Tea and mindfulness

 
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In a world where we are more and more connected to phones and screens, it is all too easy to feel less connected from ourselves. Meditation is a powerful way of bringing that awareness back to our day-to-day, but many of us can feel overwhelmed by the thought of carving out 20 minutes every morning and evening to sit down and practice.

What is mindfulness?

‘Focusing on small tasks and bringing your attention back to the sensory experiences around you is an easy, beneficial way to reset, focus and be present in our lives.’ - Ashley Hunt - Modern Meditation Teacher and Wellness Coach.

Being more mindful is a way to keep our thoughts firmly centred on the present, and to enjoy the little moments of each day that might otherwise pass us by. Any moment when we turn our full attention to what we are doing, we are cultivating ‘presence’ and mindfulness. Noticing the nuances of a situation; the ever-changing sights, sounds and smells, won’t demand valuable time from your daily schedule, but does change how we feel as we’re moving through it.

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Tea and mindfulness

When done properly, brewing and drinking loose leaf tea is a time for thought and observance due to the natural time frame. Meditation and paying homage to the art of brewing is at the very core of tea’s long history and culture. Many meditation practitioners incorporate tea as a way to end their sessions. The process of watching a dry leaf unfurl, and slowly infuse its colour and flavour into the water lends itself to a moment of reflection and recognition.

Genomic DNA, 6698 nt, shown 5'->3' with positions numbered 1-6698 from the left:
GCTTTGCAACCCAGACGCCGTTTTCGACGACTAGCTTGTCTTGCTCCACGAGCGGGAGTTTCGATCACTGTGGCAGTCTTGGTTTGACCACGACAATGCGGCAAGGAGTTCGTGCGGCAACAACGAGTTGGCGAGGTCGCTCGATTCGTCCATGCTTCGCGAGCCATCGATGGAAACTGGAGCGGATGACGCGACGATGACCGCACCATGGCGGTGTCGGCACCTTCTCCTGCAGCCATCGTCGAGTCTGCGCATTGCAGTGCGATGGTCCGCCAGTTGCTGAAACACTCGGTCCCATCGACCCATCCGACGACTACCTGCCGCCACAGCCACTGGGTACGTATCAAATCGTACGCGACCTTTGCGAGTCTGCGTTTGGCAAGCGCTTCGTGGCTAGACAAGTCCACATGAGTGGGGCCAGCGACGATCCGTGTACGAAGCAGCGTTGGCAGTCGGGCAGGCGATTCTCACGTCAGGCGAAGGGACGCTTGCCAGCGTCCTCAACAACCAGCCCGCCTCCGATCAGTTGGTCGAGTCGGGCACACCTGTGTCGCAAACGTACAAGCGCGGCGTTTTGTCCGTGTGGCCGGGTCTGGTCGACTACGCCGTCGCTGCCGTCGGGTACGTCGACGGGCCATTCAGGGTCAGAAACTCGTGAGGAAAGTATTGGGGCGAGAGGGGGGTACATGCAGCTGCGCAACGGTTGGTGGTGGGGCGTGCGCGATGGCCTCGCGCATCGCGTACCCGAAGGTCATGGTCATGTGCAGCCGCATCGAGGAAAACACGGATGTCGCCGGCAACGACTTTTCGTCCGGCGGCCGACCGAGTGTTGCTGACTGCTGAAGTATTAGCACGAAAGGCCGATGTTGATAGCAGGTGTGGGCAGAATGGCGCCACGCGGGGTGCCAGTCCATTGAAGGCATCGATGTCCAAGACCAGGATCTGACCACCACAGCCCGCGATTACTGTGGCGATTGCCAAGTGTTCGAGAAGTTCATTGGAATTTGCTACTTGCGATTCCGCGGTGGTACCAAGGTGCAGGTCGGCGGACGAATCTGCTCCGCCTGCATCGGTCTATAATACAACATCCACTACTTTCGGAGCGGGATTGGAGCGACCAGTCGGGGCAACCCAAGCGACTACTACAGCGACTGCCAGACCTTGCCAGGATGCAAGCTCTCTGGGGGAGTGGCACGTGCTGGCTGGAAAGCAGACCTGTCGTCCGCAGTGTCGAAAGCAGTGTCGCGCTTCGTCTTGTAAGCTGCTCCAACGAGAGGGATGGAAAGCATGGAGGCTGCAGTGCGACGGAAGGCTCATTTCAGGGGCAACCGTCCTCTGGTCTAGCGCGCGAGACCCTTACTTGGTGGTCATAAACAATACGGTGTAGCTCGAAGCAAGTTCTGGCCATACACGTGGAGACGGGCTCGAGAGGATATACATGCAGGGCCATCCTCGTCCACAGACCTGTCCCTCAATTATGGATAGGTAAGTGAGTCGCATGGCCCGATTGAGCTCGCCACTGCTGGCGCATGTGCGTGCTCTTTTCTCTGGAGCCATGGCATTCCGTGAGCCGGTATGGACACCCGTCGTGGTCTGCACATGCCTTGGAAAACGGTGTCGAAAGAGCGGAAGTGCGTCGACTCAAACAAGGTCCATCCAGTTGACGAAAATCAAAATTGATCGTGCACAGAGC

Being present in your own tea routine

It begins with choosing your tea, whether a black tea to start the day, an oolong to reinvigorate you after lunch or a herbal tea to unwind before bed. Once you’ve chosen, carefully measure your tea out of the jar into your infuser. Be aware of what you are doing, listening to the sound that the kettle makes as the water starts to heat up, eventually bubbling as it comes to a rolling boil. As you pour the water over the leaves, notice the effect the water has - watch them dance around, slowly unfurling as they release their flavour - a process known in China as the agony of the leaves. Over the course of the infusion, observe how the leaves stain the water with wisps of colour. Once infused, remove the leaves and pour the infusion into your favourite mug, wrapping your hands around it to feel its warmth. Sip slowly, breath in the aroma and enjoy the full complexity of flavour as it hits your taste buds.

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Our favourite teas for a mindful moment

Different Mindfulness coaches favour different teas as a roundup to their sessions, but here are some of our favourites:

Lemongrass

When we first tried this tea, we couldn’t help but smile. Handmade in small batches on the tiny Amba estate, this Lemongrass is truly exceptional. Harvested early in the morning, the cut stalks brew a bright yellow cup that zings with a sweet, lemony freshness and lingers long after drinking.

Peppermint

These large, whole leaves infuse to produce a deliciously fresh, peppery cup with a cool, minty-finish. Naturally caffeine-free and well-known for aiding digestion, this is the perfect cup for after a meal.

Jade Tips

Grown high in the Bai Yun or ‘White Cloud Mountains’, these dark, wiry leaves produce a bright, pale green liquor. Its clean, vegetal flavour and lingering almond sweetness make it a deliciously refreshing, everyday green tea.

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